• A searchable transcript for this episode, as well as the captioned audiogram of this episode, are sponsored by the American Association for Anatomy (AAA) at anatomy.org.
AAA logo

7 | Transparency in Podcasting

12.5 minutes
While participating in a gigantic conference for podcasters, Kevin learned some things about the need for transparency. In this segment, he cites some principles of being up front about financial relationships. Then he explains the story behind the financial relationships in this podcast.
Okay, a buck or two goes to funding this podcast. But don't you really NEED some hip-logo gear from The A&P Professor? Be stylish for the new academic season with your own hip mug for A&P professors! Or a shirt! Or all kinds of swag. my-ap.us/2lnFsGd

TAPP tee


8 | Sponsored by HAPI Online Graduate Program 

1 minute
The Master of Science in Human Anatomy & Physiology Instruction—the MS-HAPI—is a graduate program for A&P teachers. A combination of science courses (enough to qualify you to teach at the college level) and courses in contemporary instructional practice, this program helps you power up  your teaching. Kevin Patton is a faculty member in this program. Check it out!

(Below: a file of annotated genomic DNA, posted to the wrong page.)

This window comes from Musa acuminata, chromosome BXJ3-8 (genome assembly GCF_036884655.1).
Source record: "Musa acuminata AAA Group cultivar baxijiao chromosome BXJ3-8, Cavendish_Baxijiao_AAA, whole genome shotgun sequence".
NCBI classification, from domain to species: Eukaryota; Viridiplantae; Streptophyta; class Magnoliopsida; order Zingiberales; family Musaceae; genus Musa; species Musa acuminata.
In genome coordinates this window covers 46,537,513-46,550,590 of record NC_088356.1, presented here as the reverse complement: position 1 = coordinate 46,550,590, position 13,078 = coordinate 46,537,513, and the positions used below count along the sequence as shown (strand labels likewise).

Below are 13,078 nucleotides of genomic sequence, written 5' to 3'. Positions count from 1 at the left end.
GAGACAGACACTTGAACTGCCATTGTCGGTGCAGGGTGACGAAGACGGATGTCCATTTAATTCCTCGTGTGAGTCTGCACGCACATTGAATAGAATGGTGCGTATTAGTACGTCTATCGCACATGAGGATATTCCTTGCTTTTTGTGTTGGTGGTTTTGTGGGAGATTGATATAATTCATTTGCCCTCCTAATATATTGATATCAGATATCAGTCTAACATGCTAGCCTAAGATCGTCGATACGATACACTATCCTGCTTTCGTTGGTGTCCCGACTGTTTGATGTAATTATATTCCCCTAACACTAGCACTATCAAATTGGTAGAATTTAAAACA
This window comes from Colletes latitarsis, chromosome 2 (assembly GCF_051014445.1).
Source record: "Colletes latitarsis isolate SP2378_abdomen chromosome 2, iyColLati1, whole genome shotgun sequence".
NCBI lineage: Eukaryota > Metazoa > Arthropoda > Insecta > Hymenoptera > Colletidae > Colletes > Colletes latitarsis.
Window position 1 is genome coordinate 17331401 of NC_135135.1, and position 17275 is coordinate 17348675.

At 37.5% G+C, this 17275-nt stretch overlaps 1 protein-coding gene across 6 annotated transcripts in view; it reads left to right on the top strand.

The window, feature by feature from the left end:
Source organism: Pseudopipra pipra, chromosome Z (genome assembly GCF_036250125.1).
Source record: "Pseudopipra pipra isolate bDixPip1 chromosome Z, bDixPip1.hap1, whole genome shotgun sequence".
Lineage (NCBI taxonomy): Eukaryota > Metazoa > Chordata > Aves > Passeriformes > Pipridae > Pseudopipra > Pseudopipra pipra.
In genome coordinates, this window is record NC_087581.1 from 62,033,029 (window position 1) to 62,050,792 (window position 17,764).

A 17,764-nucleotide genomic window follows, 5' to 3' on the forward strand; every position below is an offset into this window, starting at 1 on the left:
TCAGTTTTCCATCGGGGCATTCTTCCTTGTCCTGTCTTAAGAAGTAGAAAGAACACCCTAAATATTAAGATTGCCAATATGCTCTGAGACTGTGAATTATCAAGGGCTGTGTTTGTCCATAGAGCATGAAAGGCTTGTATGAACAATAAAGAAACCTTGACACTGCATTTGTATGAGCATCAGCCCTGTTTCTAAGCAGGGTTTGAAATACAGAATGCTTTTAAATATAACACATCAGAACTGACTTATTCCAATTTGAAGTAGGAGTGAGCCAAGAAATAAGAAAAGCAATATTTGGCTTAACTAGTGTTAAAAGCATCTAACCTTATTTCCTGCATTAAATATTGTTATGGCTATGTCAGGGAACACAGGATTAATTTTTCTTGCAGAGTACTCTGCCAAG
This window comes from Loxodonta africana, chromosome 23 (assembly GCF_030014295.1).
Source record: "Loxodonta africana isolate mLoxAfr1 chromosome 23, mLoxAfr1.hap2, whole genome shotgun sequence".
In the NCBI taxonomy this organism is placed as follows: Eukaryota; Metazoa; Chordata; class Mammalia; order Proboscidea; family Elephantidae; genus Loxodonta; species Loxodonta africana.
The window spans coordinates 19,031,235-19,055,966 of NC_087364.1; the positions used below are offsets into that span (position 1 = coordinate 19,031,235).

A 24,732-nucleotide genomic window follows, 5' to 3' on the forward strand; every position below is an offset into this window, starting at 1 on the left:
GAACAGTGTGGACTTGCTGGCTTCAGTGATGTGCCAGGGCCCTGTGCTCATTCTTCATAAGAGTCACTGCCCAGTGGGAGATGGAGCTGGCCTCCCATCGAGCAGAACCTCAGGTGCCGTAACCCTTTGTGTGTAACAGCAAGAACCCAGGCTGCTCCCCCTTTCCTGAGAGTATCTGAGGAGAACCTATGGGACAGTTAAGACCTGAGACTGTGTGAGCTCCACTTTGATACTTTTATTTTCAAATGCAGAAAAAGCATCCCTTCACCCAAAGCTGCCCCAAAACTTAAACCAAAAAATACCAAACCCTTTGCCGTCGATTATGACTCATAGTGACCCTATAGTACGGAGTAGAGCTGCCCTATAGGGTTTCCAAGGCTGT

nycc.edu/hapi
NYCC Human Anatomy and Physiology Instruction

9 | Transparency in Teaching

9.5 minutes
Yeah, nearly everything I learn—about anything, really—I find a way to apply it to my teaching. In a previous segment, I explained some things I learned about transparency in podcasting. In this segment, I apply those principles to my teaching.

If the hyperlinks here are not active, go to TAPPradio.org to find the episode page.

Sponsors
Transcript and captions for this episode
are supported by the 
also provides marketing support for this podcast. 
Distribution of this episode is supported by 
NYCC's online graduate program in 
Clicking on sponsor links 
helps let them know you appreciate
their support of this podcast!
Referrals also help defray podcasting expenses. 
Follow The A&P Professor on  Twitter, Facebook, Blogger, Nuzzel, Tumblr, or Instagram!
The A&P Professor® and Lion Den® are registered trademarks of Lion Den Inc. (Kevin Patton)

Click here to listen to this episode—or access the detailed notes and transcript.